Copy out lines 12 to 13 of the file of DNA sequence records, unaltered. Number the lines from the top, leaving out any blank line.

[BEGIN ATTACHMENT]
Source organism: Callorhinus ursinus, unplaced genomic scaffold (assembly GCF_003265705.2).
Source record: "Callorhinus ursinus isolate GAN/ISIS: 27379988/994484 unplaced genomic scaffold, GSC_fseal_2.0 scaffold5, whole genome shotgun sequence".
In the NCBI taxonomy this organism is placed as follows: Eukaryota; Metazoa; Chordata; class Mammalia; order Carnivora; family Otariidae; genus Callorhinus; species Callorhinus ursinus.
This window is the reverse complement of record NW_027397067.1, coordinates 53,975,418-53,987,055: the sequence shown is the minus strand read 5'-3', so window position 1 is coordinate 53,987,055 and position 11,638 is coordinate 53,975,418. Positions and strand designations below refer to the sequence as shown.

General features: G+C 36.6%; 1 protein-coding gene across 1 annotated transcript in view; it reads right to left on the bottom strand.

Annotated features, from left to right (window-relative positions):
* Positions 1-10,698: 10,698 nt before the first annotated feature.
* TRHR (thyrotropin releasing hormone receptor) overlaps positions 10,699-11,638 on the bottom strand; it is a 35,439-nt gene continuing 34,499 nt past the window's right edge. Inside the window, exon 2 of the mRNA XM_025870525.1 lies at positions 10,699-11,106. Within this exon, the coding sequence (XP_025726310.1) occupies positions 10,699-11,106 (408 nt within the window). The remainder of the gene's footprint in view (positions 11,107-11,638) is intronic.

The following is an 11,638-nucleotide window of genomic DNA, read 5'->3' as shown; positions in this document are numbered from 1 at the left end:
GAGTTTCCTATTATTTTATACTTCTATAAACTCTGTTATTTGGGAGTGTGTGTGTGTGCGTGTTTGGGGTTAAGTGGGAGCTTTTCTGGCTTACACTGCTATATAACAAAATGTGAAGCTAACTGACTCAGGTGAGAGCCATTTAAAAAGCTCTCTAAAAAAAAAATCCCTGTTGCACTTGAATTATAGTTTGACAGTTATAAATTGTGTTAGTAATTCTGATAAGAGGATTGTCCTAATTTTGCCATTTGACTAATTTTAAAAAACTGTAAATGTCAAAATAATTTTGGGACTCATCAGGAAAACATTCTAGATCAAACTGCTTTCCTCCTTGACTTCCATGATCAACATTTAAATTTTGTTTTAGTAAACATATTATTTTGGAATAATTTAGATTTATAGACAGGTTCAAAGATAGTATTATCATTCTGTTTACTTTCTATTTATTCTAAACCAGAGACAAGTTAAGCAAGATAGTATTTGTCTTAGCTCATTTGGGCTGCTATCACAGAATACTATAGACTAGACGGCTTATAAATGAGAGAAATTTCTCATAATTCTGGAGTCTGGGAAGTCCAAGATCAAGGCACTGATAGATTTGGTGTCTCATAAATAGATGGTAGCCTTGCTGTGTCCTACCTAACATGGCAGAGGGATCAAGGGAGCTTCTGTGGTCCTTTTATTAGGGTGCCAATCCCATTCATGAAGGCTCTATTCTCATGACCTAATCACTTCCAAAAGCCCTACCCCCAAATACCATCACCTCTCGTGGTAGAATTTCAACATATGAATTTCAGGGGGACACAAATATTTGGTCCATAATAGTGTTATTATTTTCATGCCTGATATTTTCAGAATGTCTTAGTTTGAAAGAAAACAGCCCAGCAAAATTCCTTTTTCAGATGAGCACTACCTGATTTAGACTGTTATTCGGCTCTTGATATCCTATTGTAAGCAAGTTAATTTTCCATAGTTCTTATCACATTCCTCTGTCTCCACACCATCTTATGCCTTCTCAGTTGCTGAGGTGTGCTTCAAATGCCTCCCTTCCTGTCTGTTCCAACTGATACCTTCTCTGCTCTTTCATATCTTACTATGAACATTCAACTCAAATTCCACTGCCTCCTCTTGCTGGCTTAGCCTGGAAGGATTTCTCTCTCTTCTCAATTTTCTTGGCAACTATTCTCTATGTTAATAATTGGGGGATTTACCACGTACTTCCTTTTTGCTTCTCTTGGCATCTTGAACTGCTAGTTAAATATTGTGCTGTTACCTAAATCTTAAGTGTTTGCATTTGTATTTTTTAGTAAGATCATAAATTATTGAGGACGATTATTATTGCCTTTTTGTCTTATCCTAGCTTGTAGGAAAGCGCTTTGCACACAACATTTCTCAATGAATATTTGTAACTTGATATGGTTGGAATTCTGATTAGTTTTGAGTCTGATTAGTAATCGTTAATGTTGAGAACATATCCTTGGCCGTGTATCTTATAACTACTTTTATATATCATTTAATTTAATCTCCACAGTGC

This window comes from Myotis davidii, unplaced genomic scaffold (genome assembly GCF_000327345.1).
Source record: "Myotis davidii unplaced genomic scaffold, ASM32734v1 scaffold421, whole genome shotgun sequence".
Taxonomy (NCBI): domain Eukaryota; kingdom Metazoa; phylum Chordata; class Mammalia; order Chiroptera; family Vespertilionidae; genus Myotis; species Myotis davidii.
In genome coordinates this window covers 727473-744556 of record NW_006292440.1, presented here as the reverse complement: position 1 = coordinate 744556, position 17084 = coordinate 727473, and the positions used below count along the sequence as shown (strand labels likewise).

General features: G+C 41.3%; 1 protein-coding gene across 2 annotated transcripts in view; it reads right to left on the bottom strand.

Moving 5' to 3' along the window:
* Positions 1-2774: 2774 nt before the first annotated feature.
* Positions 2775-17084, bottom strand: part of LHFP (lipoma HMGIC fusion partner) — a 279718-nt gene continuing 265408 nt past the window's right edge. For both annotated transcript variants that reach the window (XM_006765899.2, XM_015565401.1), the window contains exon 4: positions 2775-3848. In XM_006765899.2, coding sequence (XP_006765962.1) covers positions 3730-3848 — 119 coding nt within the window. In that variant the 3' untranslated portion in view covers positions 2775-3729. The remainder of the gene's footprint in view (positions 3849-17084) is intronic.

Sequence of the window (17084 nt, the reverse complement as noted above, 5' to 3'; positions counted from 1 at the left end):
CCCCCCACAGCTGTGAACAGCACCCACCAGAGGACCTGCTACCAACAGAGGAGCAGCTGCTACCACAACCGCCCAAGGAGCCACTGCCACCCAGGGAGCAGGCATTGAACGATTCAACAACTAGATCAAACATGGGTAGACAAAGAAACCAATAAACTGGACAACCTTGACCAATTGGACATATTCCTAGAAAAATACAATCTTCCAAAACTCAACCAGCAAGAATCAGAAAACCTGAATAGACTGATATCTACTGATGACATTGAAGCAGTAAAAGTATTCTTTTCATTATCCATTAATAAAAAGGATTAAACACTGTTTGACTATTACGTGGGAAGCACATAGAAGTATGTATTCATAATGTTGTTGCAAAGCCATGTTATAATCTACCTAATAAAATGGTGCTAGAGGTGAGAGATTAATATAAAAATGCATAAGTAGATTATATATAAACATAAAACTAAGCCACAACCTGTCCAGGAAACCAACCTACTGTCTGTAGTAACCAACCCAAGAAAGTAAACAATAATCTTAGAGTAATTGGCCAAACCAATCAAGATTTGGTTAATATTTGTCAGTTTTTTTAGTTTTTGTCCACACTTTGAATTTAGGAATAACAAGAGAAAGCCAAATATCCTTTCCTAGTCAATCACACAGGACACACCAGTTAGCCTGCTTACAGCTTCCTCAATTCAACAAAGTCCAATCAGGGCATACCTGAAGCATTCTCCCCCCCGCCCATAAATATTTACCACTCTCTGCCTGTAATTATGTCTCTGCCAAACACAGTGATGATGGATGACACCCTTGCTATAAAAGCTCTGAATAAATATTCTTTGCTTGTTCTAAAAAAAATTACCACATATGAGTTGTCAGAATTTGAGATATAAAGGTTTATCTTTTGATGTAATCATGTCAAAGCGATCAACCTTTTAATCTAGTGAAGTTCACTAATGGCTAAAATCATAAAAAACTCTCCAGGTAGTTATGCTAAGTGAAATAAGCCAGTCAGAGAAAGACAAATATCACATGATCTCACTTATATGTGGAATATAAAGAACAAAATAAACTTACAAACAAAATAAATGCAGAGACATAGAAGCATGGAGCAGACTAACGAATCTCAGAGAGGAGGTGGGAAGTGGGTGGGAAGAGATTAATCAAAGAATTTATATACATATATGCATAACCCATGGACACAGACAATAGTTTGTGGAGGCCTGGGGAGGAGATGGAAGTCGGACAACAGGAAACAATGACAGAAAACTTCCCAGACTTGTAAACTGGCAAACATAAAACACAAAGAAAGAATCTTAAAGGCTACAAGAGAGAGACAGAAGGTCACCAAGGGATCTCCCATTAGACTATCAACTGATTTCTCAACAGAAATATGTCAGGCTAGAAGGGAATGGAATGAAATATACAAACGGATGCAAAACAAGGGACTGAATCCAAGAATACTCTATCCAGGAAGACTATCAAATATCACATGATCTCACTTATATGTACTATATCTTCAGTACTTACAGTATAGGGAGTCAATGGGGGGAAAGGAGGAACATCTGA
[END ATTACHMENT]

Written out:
Source record: "Myotis davidii unplaced genomic scaffold, ASM32734v1 scaffold421, whole genome shotgun sequence".
Taxonomy (NCBI): domain Eukaryota; kingdom Metazoa; phylum Chordata; class Mammalia; order Chiroptera; family Vespertilionidae; genus Myotis; species Myotis davidii.